MR imaging of venous and arterial flow by a selective saturation-recovery spin echo (SSRSE) method.


Journal Article

Flow velocity imaging studies have been conducted by means of a selective saturation-recovery spin echo technique, and the dependence of signal amplitude on interpulse interval, echo delay, slice-selection gradient, and flow velocity was evaluated experimentally. The simple theory predicting a steady increase of signal intensity with increasing interpulse interval until this latter equals the transit time could be verified in phantoms and was shown to permit measurement of blood flow velocity in venous structures such as the femoral vein. The flow phantom experiments further showed that the final intensity, attained when inversion time (TI) = transit time, decreases with increasing flow velocity, an effect that cannot be explained by influx of spins between the 90 degree detection pulse and the 180 degree refocusing pulse. This signal reduction is due to slice-selection gradient-induced phase shifts across the pixel, caused by the intralumenal velocity gradient, leading to destructive interference of the spin isochromats. The velocity distribution can be mapped by plotting signal intensity as a function of interpulse interval for pixels in different radial positions. To highlight arterial flow, gating is required with the acquisition delay selected such that the interpulse period TI falls in a time zone of slow flow within the cardiac cycle. By subtracting images recorded with different acquisition delays, flow images showing arterial enhancement only can be obtained, as illustrated for the femoral artery in the thigh.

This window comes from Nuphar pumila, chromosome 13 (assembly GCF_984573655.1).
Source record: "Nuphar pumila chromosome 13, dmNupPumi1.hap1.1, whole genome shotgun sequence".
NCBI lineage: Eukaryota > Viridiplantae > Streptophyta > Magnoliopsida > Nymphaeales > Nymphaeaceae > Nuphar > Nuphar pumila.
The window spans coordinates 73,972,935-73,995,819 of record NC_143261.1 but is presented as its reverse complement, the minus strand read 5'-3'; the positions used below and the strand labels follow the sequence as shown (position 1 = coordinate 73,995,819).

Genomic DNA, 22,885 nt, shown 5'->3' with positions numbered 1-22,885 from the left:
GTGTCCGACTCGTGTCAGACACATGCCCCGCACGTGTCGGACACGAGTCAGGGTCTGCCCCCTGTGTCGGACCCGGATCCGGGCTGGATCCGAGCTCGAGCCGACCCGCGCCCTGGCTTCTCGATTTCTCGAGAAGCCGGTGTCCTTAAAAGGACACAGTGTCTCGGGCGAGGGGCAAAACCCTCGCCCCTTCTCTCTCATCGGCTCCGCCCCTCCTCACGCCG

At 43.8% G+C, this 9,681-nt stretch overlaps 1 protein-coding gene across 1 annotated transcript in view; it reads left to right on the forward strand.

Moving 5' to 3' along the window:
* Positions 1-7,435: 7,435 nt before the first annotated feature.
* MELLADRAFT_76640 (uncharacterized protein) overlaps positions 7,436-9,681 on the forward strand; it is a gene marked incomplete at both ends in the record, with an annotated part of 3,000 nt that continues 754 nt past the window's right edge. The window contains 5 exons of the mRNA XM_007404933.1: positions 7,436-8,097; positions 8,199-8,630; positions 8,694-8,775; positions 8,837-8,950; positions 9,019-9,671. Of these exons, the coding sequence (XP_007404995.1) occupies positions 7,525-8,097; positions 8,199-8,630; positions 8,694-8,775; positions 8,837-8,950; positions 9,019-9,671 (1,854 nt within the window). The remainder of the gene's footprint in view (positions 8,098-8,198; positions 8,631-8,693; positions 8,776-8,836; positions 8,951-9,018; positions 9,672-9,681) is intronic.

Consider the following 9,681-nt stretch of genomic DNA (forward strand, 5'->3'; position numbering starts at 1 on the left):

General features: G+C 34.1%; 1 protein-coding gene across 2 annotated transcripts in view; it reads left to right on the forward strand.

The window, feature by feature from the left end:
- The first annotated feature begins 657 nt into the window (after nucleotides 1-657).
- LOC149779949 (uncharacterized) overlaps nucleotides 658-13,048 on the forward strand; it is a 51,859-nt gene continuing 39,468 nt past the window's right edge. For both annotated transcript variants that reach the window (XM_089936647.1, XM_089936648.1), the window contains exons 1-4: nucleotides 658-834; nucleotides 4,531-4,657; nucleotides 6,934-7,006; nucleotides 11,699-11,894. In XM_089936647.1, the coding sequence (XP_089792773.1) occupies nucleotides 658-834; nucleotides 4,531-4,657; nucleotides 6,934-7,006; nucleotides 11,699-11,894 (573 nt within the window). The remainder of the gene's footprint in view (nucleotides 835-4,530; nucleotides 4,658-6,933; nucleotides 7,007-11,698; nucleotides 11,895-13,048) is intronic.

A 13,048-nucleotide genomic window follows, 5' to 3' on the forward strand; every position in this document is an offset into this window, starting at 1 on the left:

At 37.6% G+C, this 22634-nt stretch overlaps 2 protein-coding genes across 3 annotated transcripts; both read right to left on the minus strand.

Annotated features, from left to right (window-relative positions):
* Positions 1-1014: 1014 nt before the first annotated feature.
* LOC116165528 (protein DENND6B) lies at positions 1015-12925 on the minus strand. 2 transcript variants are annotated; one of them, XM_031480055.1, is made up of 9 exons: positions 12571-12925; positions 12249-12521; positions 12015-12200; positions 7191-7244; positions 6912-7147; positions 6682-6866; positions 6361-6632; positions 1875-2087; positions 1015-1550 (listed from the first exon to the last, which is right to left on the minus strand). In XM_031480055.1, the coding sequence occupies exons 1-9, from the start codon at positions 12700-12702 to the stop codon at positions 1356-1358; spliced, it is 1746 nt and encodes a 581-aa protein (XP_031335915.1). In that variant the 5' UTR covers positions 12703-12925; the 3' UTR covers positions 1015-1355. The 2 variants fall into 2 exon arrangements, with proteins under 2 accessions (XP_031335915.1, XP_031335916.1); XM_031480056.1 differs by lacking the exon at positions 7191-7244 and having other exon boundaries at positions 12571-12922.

Full Text

Cited Authors

  • Wehrli, FW; Shimakawa, A; MacFall, JR; Axel, L; Perman, W

Published Date

  • May 1, 1985

Published In

Volume / Issue

  • 9 / 3

Start / End Page

  • 537 - 545

PubMed ID

  • 3989053

Pubmed Central ID

  • 3989053

Electronic International Standard Serial Number (EISSN)

  • 1532-3145

International Standard Serial Number (ISSN)

  • 0363-8715

Digital Object Identifier (DOI)

  • 10.1097/00004728-198505000-00024


  • eng